Prediction: Hard Bound Books will be Finished by 2016

The big debate this weekend in my home had nothing to do with movies or directors even though it’s Oscar season. Instead, we speculated about the future of the book.Specifically, i bet my dinner companions an unreasonable amount on the following proposition: within five years, publishers would be unable to afford to print hard bound editions of most new books. And so, they would choose not to publish them at all in the traditional form. Hundreds of years of print history will come to an end.

My dinner companions objected strenuously, deriding my proposition as unfounded, but I stand by it. Here’s why:

First of all, it’s no secret that the print business is in terrible shape overall. increasing costs, margin pressure, and a lousy economy have all conspired to weaken the print publishers.

Second, nowadays, readers have abundant options to substitute for books: free magazines and newspapers, web sites, mobile applications. We are awash in print media. And we’re constantly bathed in electronic media presented on innumerable glowing screens that surround us in homes, offices, airports, airplanes, cars, taxis, buses, elevators, stadiums, subways, shopping malls, and so on. We have too many other options.

Third, the base of consumers who actually purchase books must be shrinking. I don’t have the data to back this assertion up, but it seems evident that fewer people purchase hardback books now that they have so many other media options.

Fourth, and most important, the publishing model is changing fast. The introduction of the Kindle, the iPad and dozens of other newfangled e-book readers will transform the market for book publishing in a very short time. If just one third of readers switch from purchasing hard bound books to purchasing digital editions, it could undermine the publishing model entirely because the costs of setting, printing, binding and shipping hard bound editions will still be necessary, but they will be amortized across far fewer books. The business model won’t hold up. Publishers will cease to create hardbound books, except in special editions (akin to DVD box sets and commemorative edition CD collections).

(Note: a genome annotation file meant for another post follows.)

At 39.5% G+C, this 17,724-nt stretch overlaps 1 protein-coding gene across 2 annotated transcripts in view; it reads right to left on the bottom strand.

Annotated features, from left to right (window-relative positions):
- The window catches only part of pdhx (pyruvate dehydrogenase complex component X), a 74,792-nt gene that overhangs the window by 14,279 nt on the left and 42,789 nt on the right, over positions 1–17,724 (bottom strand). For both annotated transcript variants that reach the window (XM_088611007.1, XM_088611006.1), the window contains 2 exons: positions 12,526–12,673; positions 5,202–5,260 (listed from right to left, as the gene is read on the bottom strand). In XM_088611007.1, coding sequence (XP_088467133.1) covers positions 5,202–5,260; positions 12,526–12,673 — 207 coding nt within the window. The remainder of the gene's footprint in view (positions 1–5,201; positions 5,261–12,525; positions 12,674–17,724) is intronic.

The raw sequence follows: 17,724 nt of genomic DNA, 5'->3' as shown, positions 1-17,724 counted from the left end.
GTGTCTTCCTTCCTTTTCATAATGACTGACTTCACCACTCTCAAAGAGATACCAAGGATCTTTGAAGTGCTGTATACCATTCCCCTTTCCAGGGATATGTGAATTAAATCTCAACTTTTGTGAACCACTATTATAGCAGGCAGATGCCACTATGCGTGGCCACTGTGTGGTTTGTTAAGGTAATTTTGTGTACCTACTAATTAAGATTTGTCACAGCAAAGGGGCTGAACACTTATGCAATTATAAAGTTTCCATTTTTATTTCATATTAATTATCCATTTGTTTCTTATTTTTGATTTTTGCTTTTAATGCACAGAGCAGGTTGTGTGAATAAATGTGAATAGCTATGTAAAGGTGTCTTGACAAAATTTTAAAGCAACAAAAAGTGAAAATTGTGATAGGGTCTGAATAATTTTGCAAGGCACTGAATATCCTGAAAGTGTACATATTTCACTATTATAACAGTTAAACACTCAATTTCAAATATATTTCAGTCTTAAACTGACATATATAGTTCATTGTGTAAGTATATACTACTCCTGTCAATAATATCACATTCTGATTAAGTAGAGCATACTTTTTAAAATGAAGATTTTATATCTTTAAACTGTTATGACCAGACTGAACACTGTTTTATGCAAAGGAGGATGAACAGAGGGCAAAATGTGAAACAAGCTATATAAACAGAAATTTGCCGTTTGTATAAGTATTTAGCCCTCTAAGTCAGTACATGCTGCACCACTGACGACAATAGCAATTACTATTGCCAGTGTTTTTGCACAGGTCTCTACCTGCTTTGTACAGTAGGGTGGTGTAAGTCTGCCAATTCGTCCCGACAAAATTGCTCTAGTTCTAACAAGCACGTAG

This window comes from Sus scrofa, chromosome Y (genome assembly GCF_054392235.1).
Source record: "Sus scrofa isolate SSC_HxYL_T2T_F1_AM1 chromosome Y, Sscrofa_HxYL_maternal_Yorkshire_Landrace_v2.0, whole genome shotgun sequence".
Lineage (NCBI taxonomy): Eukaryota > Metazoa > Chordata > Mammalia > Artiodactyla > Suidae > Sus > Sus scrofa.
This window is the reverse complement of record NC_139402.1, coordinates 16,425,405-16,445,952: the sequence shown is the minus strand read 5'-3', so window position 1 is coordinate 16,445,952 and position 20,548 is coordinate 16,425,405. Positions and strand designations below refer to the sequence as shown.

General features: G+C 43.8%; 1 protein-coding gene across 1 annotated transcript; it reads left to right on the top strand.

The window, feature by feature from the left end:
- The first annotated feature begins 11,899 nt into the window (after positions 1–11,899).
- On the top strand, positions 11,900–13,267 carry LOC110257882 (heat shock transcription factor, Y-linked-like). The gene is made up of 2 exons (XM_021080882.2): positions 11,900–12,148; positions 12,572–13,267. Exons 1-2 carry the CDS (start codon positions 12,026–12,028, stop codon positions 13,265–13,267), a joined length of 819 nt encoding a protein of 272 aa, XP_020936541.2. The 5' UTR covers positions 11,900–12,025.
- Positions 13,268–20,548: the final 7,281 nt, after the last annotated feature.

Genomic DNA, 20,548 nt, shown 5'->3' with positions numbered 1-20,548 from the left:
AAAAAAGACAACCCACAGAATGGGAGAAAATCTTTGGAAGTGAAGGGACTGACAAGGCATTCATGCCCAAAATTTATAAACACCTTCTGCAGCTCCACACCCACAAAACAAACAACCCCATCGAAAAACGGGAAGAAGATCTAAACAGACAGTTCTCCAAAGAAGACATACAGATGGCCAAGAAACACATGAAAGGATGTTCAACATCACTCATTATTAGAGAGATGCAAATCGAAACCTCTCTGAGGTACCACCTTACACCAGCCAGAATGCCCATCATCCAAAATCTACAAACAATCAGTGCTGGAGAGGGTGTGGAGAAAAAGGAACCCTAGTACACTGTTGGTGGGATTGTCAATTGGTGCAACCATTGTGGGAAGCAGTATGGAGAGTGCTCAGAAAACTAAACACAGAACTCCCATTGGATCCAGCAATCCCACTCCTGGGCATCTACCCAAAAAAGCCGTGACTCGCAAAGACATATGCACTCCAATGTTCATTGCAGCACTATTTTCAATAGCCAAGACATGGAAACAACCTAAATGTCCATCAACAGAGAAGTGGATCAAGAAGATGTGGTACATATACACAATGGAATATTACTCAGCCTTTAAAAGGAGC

As a book lover, this is a dismal scenario. But I believe it is inevitable, and coming much sooner than we expect.

Think back to 2002. If someone told you then that 2/3s of music shops would be closed within five years, you would have laughed with derision. If someone predicted that 80% of a label’s income would be from non-CD digital downloads by the end of the decade, you would have howled. But now, it has come to pass. And the music industry has been transformed forever.

We’re about to go through that cycle again, but this time it will be the book publishers going through the meatgrinder. Who knows what will emerge on the other side?

Check out this piece in the New York Times that breaks out the financials for book publishing and contrasts them with eBook pubishing.

Posted via email from Think Twice